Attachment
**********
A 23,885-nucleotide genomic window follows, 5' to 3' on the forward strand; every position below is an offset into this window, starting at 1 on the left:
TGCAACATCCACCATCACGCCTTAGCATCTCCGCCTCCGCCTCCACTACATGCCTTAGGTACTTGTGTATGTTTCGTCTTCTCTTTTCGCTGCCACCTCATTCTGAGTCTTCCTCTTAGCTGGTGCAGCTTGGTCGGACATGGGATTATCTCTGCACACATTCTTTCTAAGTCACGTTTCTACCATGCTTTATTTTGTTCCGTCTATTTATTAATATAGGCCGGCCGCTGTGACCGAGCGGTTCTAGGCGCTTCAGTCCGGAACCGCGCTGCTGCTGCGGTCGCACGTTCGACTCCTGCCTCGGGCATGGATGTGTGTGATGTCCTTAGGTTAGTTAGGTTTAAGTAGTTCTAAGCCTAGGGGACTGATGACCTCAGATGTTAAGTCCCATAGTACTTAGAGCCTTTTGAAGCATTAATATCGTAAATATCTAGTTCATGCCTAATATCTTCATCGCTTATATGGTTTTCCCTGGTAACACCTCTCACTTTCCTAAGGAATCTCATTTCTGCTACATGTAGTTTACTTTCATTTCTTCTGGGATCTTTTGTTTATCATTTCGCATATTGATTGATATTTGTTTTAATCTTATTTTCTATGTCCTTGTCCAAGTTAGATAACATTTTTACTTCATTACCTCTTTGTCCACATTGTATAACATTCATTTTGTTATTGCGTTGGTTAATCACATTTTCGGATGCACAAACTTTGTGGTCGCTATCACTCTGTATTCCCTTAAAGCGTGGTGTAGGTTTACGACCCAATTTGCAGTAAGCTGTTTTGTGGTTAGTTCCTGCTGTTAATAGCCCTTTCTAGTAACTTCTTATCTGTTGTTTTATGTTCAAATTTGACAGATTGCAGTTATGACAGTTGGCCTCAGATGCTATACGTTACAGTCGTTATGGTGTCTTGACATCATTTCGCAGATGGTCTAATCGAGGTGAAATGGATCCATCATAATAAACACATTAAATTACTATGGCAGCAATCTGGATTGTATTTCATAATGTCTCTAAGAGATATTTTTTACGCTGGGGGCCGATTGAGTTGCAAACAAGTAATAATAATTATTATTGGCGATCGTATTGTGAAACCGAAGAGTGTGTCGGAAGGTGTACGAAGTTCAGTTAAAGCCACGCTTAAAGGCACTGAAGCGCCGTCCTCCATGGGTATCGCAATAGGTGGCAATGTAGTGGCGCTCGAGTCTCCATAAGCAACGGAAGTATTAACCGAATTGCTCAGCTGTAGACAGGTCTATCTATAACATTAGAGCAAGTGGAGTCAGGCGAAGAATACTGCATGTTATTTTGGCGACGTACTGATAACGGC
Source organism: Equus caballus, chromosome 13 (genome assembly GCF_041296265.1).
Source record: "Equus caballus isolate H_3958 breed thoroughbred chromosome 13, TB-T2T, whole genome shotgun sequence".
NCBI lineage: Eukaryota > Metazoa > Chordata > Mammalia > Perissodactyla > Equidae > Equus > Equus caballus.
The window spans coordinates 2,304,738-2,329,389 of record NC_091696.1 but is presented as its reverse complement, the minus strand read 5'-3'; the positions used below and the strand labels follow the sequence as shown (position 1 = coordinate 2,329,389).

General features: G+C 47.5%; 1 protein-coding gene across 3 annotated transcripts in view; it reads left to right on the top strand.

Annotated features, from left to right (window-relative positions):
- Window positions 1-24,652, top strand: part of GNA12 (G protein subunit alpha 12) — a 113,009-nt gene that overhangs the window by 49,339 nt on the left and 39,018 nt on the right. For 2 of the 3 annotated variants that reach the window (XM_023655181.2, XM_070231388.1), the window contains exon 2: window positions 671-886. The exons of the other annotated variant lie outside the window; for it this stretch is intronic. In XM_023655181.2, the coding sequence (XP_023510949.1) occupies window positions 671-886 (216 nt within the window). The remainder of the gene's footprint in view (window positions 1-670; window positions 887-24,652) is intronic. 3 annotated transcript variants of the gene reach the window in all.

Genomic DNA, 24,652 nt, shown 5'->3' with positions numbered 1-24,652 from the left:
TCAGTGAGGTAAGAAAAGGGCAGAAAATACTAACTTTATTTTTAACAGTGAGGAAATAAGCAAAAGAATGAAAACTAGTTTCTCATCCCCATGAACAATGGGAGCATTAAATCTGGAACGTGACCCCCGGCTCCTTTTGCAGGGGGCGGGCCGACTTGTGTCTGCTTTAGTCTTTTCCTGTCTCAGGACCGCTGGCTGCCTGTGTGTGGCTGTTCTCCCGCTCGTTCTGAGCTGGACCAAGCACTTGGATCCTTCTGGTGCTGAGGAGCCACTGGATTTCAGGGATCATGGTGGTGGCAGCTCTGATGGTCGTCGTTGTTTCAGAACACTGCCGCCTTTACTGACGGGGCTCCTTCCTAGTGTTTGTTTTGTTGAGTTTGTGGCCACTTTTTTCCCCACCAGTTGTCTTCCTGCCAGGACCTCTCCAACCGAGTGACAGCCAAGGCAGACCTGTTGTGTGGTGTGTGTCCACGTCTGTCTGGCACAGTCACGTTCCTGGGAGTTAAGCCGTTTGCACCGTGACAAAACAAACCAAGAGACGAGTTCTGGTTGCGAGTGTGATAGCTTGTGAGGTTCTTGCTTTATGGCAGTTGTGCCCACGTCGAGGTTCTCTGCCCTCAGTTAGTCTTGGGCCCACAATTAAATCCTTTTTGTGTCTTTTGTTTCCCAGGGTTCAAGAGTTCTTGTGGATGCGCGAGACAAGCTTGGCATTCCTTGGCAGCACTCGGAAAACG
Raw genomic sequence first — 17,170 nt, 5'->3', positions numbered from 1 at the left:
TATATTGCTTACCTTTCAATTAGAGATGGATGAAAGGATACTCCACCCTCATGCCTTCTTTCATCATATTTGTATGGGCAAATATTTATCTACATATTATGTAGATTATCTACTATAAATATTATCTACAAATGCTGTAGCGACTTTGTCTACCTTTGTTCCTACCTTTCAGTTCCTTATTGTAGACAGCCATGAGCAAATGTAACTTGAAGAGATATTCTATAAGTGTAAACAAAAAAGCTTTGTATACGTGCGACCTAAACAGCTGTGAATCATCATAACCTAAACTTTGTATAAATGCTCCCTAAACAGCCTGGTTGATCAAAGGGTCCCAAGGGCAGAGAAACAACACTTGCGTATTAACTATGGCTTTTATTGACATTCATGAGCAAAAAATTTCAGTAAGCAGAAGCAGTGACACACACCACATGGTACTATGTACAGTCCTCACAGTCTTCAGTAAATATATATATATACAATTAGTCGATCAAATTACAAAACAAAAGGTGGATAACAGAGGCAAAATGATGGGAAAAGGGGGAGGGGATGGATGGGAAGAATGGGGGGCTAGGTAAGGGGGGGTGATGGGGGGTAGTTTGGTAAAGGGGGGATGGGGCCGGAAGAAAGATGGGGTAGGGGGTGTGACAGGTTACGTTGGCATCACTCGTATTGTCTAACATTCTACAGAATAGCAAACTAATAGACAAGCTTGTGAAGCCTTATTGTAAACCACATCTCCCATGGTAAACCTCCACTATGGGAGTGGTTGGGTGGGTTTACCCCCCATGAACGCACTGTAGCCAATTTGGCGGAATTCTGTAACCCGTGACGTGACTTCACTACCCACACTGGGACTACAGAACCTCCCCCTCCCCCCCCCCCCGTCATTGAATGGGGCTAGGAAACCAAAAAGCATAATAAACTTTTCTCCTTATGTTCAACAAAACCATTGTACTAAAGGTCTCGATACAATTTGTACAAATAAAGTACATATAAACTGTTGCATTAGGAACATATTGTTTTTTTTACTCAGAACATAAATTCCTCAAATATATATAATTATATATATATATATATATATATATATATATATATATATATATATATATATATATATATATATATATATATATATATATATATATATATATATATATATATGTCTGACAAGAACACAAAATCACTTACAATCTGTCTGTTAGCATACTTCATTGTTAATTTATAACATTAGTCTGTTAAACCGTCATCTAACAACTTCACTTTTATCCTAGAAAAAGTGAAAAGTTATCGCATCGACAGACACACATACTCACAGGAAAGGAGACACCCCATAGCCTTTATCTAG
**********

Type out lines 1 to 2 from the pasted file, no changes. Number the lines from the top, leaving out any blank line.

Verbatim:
A 23,885-nucleotide genomic window follows, 5' to 3' on the forward strand; every position below is an offset into this window, starting at 1 on the left:
TGCAACATCCACCATCACGCCTTAGCATCTCCGCCTCCGCCTCCACTACATGCCTTAGGTACTTGTGTATGTTTCGTCTTCTCTTTTCGCTGCCACCTCATTCTGAGTCTTCCTCTTAGCTGGTGCAGCTTGGTCGGACATGGGATTATCTCTGCACACATTCTTTCTAAGTCACGTTTCTACCATGCTTTATTTTGTTCCGTCTATTTATTAATATAGGCCGGCCGCTGTGACCGAGCGGTTCTAGGCGCTTCAGTCCGGAACCGCGCTGCTGCTGCGGTCGCACGTTCGACTCCTGCCTCGGGCATGGATGTGTGTGATGTCCTTAGGTTAGTTAGGTTTAAGTAGTTCTAAGCCTAGGGGACTGATGACCTCAGATGTTAAGTCCCATAGTACTTAGAGCCTTTTGAAGCATTAATATCGTAAATATCTAGTTCATGCCTAATATCTTCATCGCTTATATGGTTTTCCCTGGTAACACCTCTCACTTTCCTAAGGAATCTCATTTCTGCTACATGTAGTTTACTTTCATTTCTTCTGGGATCTTTTGTTTATCATTTCGCATATTGATTGATATTTGTTTTAATCTTATTTTCTATGTCCTTGTCCAAGTTAGATAACATTTTTACTTCATTACCTCTTTGTCCACATTGTATAACATTCATTTTGTTATTGCGTTGGTTAATCACATTTTCGGATGCACAAACTTTGTGGTCGCTATCACTCTGTATTCCCTTAAAGCGTGGTGTAGGTTTACGACCCAATTTGCAGTAAGCTGTTTTGTGGTTAGTTCCTGCTGTTAATAGCCCTTTCTAGTAACTTCTTATCTGTTGTTTTATGTTCAAATTTGACAGATTGCAGTTATGACAGTTGGCCTCAGATGCTATACGTTACAGTCGTTATGGTGTCTTGACATCATTTCGCAGATGGTCTAATCGAGGTGAAATGGATCCATCATAATAAACACATTAAATTACTATGGCAGCAATCTGGATTGTATTTCATAATGTCTCTAAGAGATATTTTTTACGCTGGGGGCCGATTGAGTTGCAAACAAGTAATAATAATTATTATTGGCGATCGTATTGTGAAACCGAAGAGTGTGTCGGAAGGTGTACGAAGTTCAGTTAAAGCCACGCTTAAAGGCACTGAAGCGCCGTCCTCCATGGGTATCGCAATAGGTGGCAATGTAGTGGCGCTCGAGTCTCCATAAGCAACGGAAGTATTAACCGAATTGCTCAGCTGTAGACAGGTCTATCTATAACATTAGAGCAAGTGGAGTCAGGCGAAGAATACTGCATGTTATTTTGGCGACGTACTGATAACGGC